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Practicing Mindfulness Through a Bullet Journal

bullet journal for food

Have you ever tried using a bullet journal to become more mindful? People tend to think that journals are more like diaries and are only for writing memories. However, journals can be a great tool beyond recording memories and feelings.

Food diaries can be used to help practice mindfulness. When you write down everything you eat, patterns begin to emerge. You can use this information to gain more insight into your eating habits. Recording each food you consume also helps minimize mindless snacking throughout the day and evening. For instance, you might realize that you end up grazing around 3 pm when you’re trying to get past an afternoon slump. By recognizing this, you can adjust accordingly to meet your goals and prepare a pre-portioned healthy snack to get you through the afternoon without overeating.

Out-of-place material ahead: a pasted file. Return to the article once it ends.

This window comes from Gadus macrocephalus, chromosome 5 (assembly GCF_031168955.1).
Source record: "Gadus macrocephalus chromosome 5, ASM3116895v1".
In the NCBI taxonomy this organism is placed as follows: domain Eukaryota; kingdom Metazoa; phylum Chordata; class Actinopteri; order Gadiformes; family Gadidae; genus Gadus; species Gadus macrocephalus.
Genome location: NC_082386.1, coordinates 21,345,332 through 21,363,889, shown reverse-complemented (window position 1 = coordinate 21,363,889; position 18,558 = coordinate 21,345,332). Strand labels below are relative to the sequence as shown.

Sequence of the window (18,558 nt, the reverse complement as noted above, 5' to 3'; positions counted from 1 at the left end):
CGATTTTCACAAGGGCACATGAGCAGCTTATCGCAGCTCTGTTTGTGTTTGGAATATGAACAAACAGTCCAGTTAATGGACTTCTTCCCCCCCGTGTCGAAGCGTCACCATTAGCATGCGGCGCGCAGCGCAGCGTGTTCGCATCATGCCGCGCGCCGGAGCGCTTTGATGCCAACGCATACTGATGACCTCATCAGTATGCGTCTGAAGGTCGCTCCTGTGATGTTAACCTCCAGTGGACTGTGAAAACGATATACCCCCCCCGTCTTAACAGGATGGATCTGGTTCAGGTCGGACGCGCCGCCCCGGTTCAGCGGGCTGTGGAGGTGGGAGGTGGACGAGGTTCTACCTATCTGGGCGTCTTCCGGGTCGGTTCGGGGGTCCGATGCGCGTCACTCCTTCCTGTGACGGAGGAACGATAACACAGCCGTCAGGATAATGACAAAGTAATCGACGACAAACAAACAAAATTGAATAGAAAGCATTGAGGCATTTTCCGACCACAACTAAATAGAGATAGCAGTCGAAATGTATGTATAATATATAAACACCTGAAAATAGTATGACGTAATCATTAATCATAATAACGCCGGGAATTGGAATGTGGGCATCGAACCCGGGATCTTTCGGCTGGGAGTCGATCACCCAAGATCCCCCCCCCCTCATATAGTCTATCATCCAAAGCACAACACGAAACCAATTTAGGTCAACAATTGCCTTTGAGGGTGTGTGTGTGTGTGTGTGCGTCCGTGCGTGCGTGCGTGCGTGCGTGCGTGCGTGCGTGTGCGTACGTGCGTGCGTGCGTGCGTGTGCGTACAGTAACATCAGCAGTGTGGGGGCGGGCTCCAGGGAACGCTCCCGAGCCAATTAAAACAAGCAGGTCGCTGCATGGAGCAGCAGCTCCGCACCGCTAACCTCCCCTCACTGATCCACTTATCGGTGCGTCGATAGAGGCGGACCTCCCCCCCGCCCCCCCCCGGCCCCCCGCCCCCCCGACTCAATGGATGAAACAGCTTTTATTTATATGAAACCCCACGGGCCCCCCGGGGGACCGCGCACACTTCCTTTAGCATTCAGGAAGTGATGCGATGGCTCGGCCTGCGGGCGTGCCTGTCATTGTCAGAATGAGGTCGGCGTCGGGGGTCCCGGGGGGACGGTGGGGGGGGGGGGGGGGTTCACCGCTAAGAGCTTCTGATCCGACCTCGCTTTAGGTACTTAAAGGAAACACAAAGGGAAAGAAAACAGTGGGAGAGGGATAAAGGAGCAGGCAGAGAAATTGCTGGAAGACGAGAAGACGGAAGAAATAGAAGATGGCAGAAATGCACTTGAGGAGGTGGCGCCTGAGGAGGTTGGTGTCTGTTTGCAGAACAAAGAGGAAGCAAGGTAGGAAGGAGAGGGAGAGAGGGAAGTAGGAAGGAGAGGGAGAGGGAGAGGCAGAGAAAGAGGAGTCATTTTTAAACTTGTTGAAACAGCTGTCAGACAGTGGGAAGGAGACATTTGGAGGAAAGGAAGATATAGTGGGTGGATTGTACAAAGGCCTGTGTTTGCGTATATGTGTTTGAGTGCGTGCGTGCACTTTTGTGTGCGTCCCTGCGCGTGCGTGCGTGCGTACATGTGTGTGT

Take your journaling skills farther by keeping track of your emotions when you eat. Just as keeping a record of food consumption can aid with weight management, keeping a record of food-related emotions can identify reasons you eat or don’t eat something. Take the previous example, realizing you’re eating in the afternoon because you’re tired is the first step to eating more mindfully. Some people find it useful to record sleep, alcohol consumption, exercise and any food-related symptoms to provide a clearer picture. You might find that when you get less sleep, you are more prone to grazing in the afternoon or skipping a workout. A good night’s rest is important for many aspects of your health, and recognizing that sleep affects stress, food choices and activity levels may provide a greater incentive to get enough sleep.

Tracking everything you do may sound tedious. That’s where keeping a bullet journal comes in. Use simple bullet points (instead of going into detail) to achieve the same mindfulness training without spending hours writing.

Bottom Line: Keeping a journal, even for a week or two, is a great exercise for practicing mindfulness and getting in the habit of thinking about the choices you make every day.

Written by: Kyla Greenwell, Wellness Workdays Dietetic Intern

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